Analog Chiptune Snob Heaven: over 154,000 audio recordings of real C64's chirping away

Have you heard about the best-selling computer of all time? No, it's not your Mac. It's the mighty Commodore 64, which was released in 1982.

The Commodore 64 not only rocked the world of computing, it also created an entirely new genre of music called "chiptune", also known as videogame music to the common folk like myself. The chip used in the Commodore 64 to create the spacey sounds is called the SID 6581.  The once mass-produced chip is now a rare retro-gem mined by synth geeks on online markets such as evilBay--not the easiest electronic component to find.  Needless to say, the chip has a special sound character that cannot be easily reproduced.

It is no surprise, then, that the SID has inspired hundreds of musicians since the early 80's to compose chirpy electronic sequences and songs.  Yes, SID composers are now somewhat rare and massively outnumbered by contemporary electronic music producers, but believe it or not, they are still out there.  But where did all of their compositions go? Did they end up buried inside a giant C64 5.25" floppy drive somwhere in a landfill? Welp, perhaps a good chunk did, but for all the surviving chiptunes there is the High Voltage SID Collection (HVSC).

HVSC is the largest collection of SID tunes with over 64,000 files.  SID files are tiny and can be played on any computer via emulation (i.e. SidPlay), which according to SID purists, does no justice to the real SID chip sound. So what if you wanted to listen to the real deal? That would usually mean having to find a working C64, maybe on evilBay, then finding a working floppy disk drive, then somhow finding a way to download the SID files onto the floppy disk drive and also the software for your C64 to play it... in other words, you would have to go through retro HELL.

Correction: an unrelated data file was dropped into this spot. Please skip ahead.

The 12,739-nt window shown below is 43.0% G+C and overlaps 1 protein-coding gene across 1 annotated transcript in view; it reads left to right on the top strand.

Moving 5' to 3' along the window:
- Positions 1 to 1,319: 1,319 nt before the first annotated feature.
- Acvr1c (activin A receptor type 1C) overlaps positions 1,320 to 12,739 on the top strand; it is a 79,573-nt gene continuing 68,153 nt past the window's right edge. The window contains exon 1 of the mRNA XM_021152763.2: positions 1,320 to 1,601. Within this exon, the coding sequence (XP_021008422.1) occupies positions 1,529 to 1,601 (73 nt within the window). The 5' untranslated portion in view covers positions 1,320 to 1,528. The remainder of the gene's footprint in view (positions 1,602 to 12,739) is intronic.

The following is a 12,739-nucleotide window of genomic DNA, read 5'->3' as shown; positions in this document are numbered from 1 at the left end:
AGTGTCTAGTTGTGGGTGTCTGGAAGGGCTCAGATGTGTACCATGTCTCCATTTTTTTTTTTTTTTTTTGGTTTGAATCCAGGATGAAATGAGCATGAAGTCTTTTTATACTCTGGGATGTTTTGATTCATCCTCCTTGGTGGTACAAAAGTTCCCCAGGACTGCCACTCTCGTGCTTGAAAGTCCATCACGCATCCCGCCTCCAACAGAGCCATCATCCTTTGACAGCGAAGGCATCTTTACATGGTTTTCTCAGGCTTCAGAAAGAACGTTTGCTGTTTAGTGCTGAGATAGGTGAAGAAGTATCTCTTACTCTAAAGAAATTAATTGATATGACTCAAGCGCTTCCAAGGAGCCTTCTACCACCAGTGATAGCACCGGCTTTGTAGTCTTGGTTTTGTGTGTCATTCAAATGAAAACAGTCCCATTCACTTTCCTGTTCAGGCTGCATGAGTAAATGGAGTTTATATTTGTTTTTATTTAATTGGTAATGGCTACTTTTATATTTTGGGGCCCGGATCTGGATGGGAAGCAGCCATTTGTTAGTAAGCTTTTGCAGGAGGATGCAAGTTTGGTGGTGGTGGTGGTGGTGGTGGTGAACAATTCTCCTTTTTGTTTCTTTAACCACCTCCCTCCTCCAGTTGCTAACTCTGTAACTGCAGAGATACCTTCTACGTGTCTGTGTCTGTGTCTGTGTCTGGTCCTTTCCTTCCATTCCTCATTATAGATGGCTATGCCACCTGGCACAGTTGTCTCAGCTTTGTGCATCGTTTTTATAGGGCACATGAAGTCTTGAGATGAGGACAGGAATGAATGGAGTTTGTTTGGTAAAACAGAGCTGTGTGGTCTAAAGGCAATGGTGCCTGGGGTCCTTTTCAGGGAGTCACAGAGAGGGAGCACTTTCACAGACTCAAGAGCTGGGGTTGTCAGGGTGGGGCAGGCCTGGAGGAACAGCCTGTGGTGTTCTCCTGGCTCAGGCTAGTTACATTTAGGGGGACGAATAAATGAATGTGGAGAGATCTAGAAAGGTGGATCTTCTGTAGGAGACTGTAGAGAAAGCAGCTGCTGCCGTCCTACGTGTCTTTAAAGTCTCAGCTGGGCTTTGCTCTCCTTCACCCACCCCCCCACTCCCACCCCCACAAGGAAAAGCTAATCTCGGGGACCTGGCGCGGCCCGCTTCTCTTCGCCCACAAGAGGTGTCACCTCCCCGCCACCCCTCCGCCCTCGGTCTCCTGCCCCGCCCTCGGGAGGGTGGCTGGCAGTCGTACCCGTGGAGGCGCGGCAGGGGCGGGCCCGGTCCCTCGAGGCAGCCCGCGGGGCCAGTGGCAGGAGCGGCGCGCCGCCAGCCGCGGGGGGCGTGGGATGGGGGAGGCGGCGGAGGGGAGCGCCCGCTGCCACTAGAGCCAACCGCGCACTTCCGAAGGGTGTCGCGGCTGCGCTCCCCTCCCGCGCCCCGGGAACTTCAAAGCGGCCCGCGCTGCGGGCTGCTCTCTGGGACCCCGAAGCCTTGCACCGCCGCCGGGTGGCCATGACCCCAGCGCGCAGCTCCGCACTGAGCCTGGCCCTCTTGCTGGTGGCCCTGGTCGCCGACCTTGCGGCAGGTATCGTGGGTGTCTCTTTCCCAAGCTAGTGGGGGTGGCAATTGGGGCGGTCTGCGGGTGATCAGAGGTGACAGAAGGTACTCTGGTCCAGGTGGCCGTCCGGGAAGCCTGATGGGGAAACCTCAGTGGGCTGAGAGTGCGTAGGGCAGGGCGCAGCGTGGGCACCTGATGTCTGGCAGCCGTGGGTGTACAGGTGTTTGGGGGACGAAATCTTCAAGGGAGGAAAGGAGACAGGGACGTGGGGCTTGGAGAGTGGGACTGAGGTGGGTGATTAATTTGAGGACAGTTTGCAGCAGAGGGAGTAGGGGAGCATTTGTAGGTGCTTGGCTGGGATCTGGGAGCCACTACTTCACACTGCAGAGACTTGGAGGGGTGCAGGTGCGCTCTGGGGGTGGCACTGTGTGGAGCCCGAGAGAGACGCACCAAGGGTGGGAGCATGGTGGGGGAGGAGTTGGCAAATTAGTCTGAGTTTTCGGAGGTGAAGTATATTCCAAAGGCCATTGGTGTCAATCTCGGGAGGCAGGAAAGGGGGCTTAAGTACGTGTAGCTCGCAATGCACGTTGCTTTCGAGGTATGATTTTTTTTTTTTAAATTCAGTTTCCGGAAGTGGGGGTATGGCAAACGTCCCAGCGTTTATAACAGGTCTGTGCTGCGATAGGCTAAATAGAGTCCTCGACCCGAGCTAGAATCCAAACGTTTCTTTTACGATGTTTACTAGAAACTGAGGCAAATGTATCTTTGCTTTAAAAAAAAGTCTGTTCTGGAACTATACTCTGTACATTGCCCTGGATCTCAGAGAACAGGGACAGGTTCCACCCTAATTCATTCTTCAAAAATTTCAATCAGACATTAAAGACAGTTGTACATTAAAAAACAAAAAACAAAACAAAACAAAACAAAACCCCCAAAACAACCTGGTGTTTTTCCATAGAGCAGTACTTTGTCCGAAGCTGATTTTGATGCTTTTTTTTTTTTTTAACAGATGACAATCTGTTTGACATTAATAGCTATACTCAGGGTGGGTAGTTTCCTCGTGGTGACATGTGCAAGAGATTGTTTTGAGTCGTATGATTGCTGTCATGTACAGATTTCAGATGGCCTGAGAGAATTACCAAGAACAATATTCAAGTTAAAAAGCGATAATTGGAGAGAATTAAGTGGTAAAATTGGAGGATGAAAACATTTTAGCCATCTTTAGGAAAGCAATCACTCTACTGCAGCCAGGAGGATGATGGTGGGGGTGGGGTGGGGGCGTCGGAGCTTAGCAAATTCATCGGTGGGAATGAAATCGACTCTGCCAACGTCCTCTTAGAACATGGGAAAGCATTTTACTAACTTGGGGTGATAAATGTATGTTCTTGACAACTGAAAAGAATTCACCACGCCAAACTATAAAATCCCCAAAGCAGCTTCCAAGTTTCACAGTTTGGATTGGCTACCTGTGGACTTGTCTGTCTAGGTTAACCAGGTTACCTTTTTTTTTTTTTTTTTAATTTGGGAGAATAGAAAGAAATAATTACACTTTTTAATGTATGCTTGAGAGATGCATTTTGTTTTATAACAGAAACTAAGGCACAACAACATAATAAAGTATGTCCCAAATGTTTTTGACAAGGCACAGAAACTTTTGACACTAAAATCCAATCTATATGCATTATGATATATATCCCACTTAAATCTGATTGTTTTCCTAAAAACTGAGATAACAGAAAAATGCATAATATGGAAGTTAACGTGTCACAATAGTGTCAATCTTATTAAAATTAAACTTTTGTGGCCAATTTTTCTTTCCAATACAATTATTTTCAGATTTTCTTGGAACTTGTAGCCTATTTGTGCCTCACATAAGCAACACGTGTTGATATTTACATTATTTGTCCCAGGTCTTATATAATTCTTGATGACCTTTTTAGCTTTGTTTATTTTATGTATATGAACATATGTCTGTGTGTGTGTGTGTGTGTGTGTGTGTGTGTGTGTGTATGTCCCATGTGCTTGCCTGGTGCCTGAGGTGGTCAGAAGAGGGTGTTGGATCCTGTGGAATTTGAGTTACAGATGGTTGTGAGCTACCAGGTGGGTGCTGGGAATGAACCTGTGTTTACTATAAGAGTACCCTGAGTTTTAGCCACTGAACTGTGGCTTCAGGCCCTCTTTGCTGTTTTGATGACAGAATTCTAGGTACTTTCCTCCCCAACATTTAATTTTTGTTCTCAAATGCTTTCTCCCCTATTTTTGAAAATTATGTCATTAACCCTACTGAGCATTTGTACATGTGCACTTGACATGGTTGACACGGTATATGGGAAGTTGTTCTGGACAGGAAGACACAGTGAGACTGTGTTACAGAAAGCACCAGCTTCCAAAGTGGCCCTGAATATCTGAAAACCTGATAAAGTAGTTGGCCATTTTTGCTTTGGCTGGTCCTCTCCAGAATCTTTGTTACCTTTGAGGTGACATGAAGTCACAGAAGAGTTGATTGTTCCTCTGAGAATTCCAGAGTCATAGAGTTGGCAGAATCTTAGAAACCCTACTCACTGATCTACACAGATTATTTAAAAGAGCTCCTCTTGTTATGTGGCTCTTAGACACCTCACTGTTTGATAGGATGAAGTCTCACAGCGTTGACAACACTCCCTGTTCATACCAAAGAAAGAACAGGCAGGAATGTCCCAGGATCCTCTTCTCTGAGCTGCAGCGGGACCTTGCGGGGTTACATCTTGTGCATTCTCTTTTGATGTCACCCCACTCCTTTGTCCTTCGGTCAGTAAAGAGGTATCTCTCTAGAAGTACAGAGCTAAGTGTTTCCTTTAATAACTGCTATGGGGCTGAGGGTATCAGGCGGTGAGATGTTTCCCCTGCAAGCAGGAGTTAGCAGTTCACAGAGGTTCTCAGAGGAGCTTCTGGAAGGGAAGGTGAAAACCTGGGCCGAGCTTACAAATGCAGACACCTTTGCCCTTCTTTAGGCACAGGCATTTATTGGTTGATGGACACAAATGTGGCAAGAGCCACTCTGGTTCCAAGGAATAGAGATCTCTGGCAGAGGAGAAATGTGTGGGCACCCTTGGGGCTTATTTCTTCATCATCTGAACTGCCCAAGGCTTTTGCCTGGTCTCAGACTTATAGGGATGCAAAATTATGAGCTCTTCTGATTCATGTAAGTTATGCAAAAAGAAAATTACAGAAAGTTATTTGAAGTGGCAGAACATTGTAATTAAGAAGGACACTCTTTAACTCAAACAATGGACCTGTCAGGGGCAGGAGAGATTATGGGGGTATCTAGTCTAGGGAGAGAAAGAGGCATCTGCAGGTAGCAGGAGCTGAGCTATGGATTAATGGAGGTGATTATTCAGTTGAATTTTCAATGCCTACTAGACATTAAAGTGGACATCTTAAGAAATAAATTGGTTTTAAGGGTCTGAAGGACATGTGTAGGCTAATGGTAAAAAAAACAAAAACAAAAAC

Luckily two cool dudes decided to take on the challenge of systematically recording the ENTIRE HVSC SID library using their own highly advanced, but simultaneusly outdated, SID-crunching robots from outer space.  Okay, I don't knwo if that's really what they are called, but check out their setup--it's pretty gnarly.  In short, these guys named their project Stone Oakvalley's Authentic SID Collection (SOASC) and not only recorded every SID song in the HVSC, but also did so using using every version of the SID chip--each yielding distinct sonic characteristics.  The result is over 154,000 high-quality MP3's of authentic chip-tunes straight from real C64 chips for your enjoyment--so what are you waiting for? Go download some chiptunes!


music, audio, sound, technology

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